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Monday, October 6, 2014
More Changes in Grand Marais, Michigan
Grand Marais could be a sister city in the U.P. to Northport in many ways: the year-round population is about the same; school population similar (with school struggling to stay open); tourism helps to keep the town alive; and recent infrastructure improvements are starting to point in an even more positive direction.
Two years ago in Grand Marais, the streets were torn up all over town for the installation of new water lines, and all day long huge trucks and heavy equipment moved through town, some but not all of it involved in the water project –because at the same time there was a second huge project underway, the building of a new breakwall, which now stretches over halfway across the outlet to protect the little Lake Superior town and its harbor. We’ve always enjoyed going out to the end of the point. Enormous cottonwood trees stand and the old lighthouse and related, well-kept buildings stand straight and tall. The breakwall is a big change; the buildings are reassuringly the same, and most of the views toward town and southern shore of bay haven't changed too much.
On the way out to the point, for years, we’ve stopped to look over a couple of old boats, ‘Arbutus’ and, more recently, ‘Vagabond.’ David fell completely in love with ‘Vagabond’ in 2012 and wanted to get some better (more representative) photographs than the ones I’d taken then, but a surprise awaited us. ‘Vagabond’ was off her cradle and back in the water!
'Vagabond' was built in 1948 in Manitowoc, Wisconsin, its hull constructed of postwar surplus submarine steel, so despite the punishment it's taken over the years it shows little or no damage. Fitted out now with a rebuilt diesel engine, the old fishing boat will soon be fishing again, but last week the commercial fishermen had taken that little motorboat you already saw (scroll back up to see that shot again) out beyond the breakwall to brave Lake Superior in the sun.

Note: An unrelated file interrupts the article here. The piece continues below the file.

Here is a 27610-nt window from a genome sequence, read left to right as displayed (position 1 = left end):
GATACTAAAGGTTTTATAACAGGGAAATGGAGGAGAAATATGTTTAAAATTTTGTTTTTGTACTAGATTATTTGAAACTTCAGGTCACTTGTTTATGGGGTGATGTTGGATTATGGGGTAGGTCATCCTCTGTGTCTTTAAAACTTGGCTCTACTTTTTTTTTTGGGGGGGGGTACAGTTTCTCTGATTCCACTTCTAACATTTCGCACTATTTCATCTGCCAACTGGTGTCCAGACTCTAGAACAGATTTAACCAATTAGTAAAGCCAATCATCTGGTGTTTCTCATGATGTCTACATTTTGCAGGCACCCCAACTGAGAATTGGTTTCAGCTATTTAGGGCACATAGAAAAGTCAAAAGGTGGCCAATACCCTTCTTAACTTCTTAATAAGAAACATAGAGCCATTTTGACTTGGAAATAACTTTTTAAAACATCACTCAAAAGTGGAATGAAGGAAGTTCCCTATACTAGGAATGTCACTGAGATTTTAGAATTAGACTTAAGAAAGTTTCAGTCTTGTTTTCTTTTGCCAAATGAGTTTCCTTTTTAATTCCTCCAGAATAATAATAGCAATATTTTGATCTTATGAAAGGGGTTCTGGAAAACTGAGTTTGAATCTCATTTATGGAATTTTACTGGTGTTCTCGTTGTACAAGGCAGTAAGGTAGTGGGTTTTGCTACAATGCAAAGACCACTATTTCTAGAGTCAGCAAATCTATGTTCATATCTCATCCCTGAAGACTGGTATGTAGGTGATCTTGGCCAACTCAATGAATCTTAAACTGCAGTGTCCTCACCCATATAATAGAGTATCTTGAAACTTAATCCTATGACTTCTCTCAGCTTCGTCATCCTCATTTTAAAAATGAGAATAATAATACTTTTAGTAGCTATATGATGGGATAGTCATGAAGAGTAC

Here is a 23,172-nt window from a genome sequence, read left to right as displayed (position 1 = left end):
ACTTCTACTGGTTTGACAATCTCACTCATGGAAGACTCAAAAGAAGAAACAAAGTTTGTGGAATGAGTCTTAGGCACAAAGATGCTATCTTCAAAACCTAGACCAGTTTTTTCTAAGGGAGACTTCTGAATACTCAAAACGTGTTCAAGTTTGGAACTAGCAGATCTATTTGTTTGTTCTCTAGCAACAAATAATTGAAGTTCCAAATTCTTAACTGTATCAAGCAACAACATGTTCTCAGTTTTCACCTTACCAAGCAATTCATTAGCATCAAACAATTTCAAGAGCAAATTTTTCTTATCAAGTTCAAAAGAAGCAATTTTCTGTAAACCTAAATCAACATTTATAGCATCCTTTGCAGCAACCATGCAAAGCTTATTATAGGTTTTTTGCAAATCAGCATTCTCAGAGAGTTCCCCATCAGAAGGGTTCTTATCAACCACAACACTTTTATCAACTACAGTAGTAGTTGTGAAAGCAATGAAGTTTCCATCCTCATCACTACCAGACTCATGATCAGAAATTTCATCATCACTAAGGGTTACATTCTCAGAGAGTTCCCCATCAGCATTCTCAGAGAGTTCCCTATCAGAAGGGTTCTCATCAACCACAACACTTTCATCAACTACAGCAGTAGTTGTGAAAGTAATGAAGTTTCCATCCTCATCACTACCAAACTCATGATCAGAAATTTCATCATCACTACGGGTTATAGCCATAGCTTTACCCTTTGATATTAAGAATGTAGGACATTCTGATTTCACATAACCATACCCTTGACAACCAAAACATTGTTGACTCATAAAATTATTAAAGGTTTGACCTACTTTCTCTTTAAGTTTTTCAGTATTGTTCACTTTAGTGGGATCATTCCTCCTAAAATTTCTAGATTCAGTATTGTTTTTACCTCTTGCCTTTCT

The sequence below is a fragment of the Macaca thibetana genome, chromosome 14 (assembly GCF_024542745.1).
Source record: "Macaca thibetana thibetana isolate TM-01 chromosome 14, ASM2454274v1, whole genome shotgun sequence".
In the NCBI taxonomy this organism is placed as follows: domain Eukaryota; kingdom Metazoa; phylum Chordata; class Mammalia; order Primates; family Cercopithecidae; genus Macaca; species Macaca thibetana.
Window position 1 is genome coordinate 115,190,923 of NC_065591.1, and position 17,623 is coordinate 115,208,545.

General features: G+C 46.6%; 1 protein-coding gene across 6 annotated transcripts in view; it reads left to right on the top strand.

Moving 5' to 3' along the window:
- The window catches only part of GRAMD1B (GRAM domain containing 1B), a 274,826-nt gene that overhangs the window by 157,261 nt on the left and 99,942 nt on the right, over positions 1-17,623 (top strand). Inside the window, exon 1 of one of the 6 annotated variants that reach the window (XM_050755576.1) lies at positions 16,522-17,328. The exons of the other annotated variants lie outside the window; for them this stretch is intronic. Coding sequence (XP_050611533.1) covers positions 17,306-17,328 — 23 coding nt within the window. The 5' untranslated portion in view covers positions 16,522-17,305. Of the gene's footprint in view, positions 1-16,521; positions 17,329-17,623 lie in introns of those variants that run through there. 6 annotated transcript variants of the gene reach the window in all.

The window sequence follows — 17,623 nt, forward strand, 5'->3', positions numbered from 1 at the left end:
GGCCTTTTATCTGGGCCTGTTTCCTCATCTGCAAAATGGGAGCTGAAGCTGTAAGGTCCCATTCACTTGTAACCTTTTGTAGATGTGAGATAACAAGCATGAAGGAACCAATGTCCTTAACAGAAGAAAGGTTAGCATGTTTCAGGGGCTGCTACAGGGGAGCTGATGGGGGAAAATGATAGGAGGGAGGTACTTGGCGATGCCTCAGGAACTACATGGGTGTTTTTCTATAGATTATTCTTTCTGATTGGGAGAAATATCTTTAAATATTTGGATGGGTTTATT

From out on the point, looking across the water back toward town we can see the motel I’ll always think of as Alverson’s, though it’s now called the Beach Park Motel, and in another direction the shore reaching to the east where H58 goes out to the cemetery and the beach where plovers nest in late spring and where we have spent so many lazy hours in years past, lying on towels and reading and napping. H58, if you continue to follow it east, quickly runs out of good pavement and not long after that turns to washboard as it follows Lake Superior to Muskellonge Lake, where some friends of ours live year-round, another couple we know spends half the year, and still other friends usually go for a week or two in August.
But back to the beach by the cemetery road’s end. It is never the same two years in a row. The mouth of the Sucker River comes out not far to the east, and every year the cold, tea-colored river has cut a different meandering channel along the shore. One year, with our old dog, we waded through waist-deep water (she dog-paddled) to a long, high arm of hard-packed sand the river had left to face Lake Superior on its own. There I found dreikanters the size of acorn squash (people have found larger ones!), and it seemed another world, like the stretches of exposed seabed around Mont St.-Michel when the tide goes out. This year we found the beach at the road’s end greatly reduced (as is true also of the Lake Michigan beaches in Leelanau County and elsewhere, levels of all the Great Lakes up considerably this year after last winter’s heavy snowfall) but, as always, fascinating scenes greeted our eyes.
To say that the shoreline changes from one year to another is somewhat misleading understatement, because it is in a state of continuous and ongoing change. A single night may bring crashing storm waves (and crumbling sand bluffs not far to the east), throwing stones and logs and other debris into new arrangements on the beach, and even the light of one day changes so much in a few hours that the views are completely transformed. On this beach one faces Lake Superior directly north, so the low setting sun rakes from left to right and bathes the scene in magic. Even the drive from town to the beach is magical in that evening light.